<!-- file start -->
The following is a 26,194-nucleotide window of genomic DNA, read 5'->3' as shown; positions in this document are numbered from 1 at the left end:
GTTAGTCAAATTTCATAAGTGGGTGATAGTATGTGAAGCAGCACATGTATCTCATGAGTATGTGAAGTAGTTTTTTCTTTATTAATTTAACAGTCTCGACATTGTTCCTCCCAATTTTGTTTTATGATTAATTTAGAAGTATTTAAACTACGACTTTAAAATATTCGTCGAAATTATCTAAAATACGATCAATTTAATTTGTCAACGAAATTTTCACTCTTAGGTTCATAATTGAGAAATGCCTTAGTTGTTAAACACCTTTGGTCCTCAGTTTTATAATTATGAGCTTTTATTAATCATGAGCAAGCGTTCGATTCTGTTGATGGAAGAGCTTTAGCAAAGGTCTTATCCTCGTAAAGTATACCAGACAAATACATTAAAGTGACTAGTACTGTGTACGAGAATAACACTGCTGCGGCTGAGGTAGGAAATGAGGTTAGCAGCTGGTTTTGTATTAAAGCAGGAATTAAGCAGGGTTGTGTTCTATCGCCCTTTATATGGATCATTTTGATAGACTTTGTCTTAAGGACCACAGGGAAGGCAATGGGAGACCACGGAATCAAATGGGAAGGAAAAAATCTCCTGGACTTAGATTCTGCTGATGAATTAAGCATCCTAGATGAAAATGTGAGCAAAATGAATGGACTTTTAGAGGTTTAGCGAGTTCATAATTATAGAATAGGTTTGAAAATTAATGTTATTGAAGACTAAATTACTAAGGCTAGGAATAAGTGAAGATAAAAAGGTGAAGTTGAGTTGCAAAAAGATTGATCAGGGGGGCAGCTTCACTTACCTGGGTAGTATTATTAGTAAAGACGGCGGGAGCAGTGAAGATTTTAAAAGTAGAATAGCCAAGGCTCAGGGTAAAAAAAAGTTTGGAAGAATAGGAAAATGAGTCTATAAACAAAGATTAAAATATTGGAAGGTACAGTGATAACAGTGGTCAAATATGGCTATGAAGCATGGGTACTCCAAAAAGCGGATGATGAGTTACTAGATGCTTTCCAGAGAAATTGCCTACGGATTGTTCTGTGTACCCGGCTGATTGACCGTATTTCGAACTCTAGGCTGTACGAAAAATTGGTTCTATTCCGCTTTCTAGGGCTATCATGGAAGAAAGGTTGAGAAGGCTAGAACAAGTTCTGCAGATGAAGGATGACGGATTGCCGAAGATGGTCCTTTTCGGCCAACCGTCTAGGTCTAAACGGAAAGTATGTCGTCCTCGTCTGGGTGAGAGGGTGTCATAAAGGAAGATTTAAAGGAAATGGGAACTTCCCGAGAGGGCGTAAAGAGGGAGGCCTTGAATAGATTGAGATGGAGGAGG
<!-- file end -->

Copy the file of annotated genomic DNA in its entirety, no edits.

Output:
The following is a 26,194-nucleotide window of genomic DNA, read 5'->3' as shown; positions in this document are numbered from 1 at the left end:
GTTAGTCAAATTTCATAAGTGGGTGATAGTATGTGAAGCAGCACATGTATCTCATGAGTATGTGAAGTAGTTTTTTCTTTATTAATTTAACAGTCTCGACATTGTTCCTCCCAATTTTGTTTTATGATTAATTTAGAAGTATTTAAACTACGACTTTAAAATATTCGTCGAAATTATCTAAAATACGATCAATTTAATTTGTCAACGAAATTTTCACTCTTAGGTTCATAATTGAGAAATGCCTTAGTTGTTAAACACCTTTGGTCCTCAGTTTTATAATTATGAGCTTTTATTAATCATGAGCAAGCGTTCGATTCTGTTGATGGAAGAGCTTTAGCAAAGGTCTTATCCTCGTAAAGTATACCAGACAAATACATTAAAGTGACTAGTACTGTGTACGAGAATAACACTGCTGCGGCTGAGGTAGGAAATGAGGTTAGCAGCTGGTTTTGTATTAAAGCAGGAATTAAGCAGGGTTGTGTTCTATCGCCCTTTATATGGATCATTTTGATAGACTTTGTCTTAAGGACCACAGGGAAGGCAATGGGAGACCACGGAATCAAATGGGAAGGAAAAAATCTCCTGGACTTAGATTCTGCTGATGAATTAAGCATCCTAGATGAAAATGTGAGCAAAATGAATGGACTTTTAGAGGTTTAGCGAGTTCATAATTATAGAATAGGTTTGAAAATTAATGTTATTGAAGACTAAATTACTAAGGCTAGGAATAAGTGAAGATAAAAAGGTGAAGTTGAGTTGCAAAAAGATTGATCAGGGGGGCAGCTTCACTTACCTGGGTAGTATTATTAGTAAAGACGGCGGGAGCAGTGAAGATTTTAAAAGTAGAATAGCCAAGGCTCAGGGTAAAAAAAAGTTTGGAAGAATAGGAAAATGAGTCTATAAACAAAGATTAAAATATTGGAAGGTACAGTGATAACAGTGGTCAAATATGGCTATGAAGCATGGGTACTCCAAAAAGCGGATGATGAGTTACTAGATGCTTTCCAGAGAAATTGCCTACGGATTGTTCTGTGTACCCGGCTGATTGACCGTATTTCGAACTCTAGGCTGTACGAAAAATTGGTTCTATTCCGCTTTCTAGGGCTATCATGGAAGAAAGGTTGAGAAGGCTAGAACAAGTTCTGCAGATGAAGGATGACGGATTGCCGAAGATGGTCCTTTTCGGCCAACCGTCTAGGTCTAAACGGAAAGTATGTCGTCCTCGTCTGGGTGAGAGGGTGTCATAAAGGAAGATTTAAAGGAAATGGGAACTTCCCGAGAGGGCGTAAAGAGGGAGGCCTTGAATAGATTGAGATGGAGGAGG